It would've looked something like this.
But a couple beers later, it occurred to me that maybe I should put the goth face paint away and try to figure out exactly what it was about this article that upset me so much. Because the thing is, as I said in my blog post about the show Avatar, I sometimes do enjoy narrative art that's intended for children, and so do a lot of other people I like and respect. Among their number I'd even count Lev Grossman, the author of the very captivating, very flawed novel The Magicians who's quoted here (and whose point about plot I'll return to in my next post).
I've written before (here and here) about the phenomenon of adults reading books for kids, and I stand by most of the points I made, especially that defensively snarling "at least I'm reading!" should not work as an excuse for anyone over the age of thirteen. But when I think about it, I don't consider the real problem here to be what people read as much as the way they read it.
As regular readers of this blog know, I'm a huge believer in ignoring the artificial boundary lines of genre and often even "good taste;" of following one's passions and interests wherever they might lead. In a recent essay for the NY Times, Rivka Galchen writes about super-brain Borges's eclectic, sometimes-slumming literary tastes: "If serial rereading is one way to define worship, then one of Borges’s most revered gods was Robert Louis Stevenson. This even though in Borges’s time, Stevenson’s work was basically considered kid stuff... Borges not only commented on books that didn’t exist. He read books — pulpy and arcane alike — that few others bothered to see." It's this kind of promiscuous reading that makes contemporary postmodern fiction possible: where would we be if Pynchon never read a boy's adventure novel? Understanding high and low art, its devices and conceits and diction, reading it with an eye for what it leaves out, what it unquestioningly upholds, is absolutely essential for any writer (or reader) who wants to inhabit voices that are not her own.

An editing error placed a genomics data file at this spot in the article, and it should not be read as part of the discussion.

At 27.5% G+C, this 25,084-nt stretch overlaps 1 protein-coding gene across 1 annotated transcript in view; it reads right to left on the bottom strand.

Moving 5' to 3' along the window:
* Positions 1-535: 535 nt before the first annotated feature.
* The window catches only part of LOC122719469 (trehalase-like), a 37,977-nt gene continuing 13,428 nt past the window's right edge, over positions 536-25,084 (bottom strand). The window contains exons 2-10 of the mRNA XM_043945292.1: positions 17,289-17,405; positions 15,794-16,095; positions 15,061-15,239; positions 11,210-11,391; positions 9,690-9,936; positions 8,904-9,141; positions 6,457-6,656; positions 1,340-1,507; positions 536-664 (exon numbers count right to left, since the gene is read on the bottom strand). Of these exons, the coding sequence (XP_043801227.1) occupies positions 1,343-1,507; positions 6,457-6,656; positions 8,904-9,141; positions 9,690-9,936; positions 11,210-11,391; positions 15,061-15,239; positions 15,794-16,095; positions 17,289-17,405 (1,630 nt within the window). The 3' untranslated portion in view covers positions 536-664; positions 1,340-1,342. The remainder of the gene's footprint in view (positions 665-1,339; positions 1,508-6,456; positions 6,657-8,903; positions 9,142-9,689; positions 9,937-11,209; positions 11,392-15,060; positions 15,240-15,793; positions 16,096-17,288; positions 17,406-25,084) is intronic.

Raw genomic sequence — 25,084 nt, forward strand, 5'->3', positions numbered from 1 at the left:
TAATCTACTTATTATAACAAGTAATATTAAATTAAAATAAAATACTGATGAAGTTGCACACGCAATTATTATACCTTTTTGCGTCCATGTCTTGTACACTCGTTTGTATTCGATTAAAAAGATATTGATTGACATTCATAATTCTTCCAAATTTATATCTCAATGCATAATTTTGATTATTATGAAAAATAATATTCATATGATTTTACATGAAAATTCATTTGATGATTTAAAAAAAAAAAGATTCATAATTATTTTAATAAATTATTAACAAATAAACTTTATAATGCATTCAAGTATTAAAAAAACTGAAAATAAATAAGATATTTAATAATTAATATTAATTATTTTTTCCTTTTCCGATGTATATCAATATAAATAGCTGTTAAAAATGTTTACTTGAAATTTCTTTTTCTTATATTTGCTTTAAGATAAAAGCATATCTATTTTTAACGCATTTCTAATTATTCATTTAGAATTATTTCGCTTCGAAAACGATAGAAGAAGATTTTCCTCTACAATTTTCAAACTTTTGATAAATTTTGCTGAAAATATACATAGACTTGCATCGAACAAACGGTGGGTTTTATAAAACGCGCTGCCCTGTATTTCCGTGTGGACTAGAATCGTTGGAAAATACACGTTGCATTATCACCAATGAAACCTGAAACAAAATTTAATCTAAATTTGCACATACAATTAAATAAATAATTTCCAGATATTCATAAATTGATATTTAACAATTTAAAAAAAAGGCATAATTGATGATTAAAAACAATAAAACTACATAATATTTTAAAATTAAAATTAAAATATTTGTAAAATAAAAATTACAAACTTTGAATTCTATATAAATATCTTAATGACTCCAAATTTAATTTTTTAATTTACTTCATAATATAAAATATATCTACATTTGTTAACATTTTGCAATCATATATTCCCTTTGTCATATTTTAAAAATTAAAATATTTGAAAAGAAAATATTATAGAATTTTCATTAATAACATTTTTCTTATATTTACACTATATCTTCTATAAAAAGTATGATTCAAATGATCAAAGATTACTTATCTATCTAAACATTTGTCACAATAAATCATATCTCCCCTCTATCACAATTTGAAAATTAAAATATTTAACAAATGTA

And in a broader sense, the smartest, most interesting people aren't always interested in the smartest, most interesting things – I'm thinking here of David Foster Wallace's essay "How Tracy Austin Broke My Heart," about his falling in, and quite rapidly, out of love with a (most likely ghostwritten) sports memoir, or of the fictional Perkus Tooth's weird and sudden obsession with a mediocre Steve Martin movie in the wonderful Chronic City, or Wittgenstein's fondness for the laconic heroes of American cowboy movies, or the many other anecdotally observed cases of writers and intellectuals honing in on shitty, seemingly random pop culture ephemera, which sometimes serve as the subject for art or criticism but most often don't. These brief passions, lavished on the least deserving of objects (literary and otherwise), can be refreshing, even necessary, for intellectuals, providing something that the highest art cannot: a temporary refuge from the genius of others – a space to think for oneself.
But the thing I find disturbing about the phenomenon of adults reading YA in general, and the Pamela Paul essay in particular, is that these people (with some exceptions) aren't looking for a space to think; they aren't looking to think at all. They're looking for pure entertainment and escape, and even worse, many of them have seemingly forgotten that art can offer more than that. According to this article, anyway, they're not reading these books with an eye for what's been elided, what's been neatened or smoothed for the sake of the tweens. They're not looking for a brief respite from the emotional and intellectual demands of serious literature. They're looking for an out-and-out replacement for it. And honestly, all their perky talk on the subject brings to my mind another genre: science fiction.
"Good Y.A. is like good television," says historian Amanda Foreman, who has the glassy, smiling eyes of a Stepford wife. "There’s a freshness there; it’s engaging. Y.A. authors aren’t writing about middle-aged anomie or disappointed people. Ever since I started taking Soma, I've felt so much less afraid."
"They’re also easier to read, and people are tired,” author Lizzie Skurnick chimes in. I see her as smartly dressed, with a chin-length bob and only a little of her brain dripping from her ear to the table. "Here, try some Substance D. You'll like it – everyone does."
"And none of it feels like homework," writes Pamela Paul from her desk in the Ministry of Truth. "The themes are serious and the discussions intense, but the books are fast-paced and fun. And there's always enough Victory gin to go 'round."
So tell me: am I overreacting? Am I wrong? And are you already one of Them?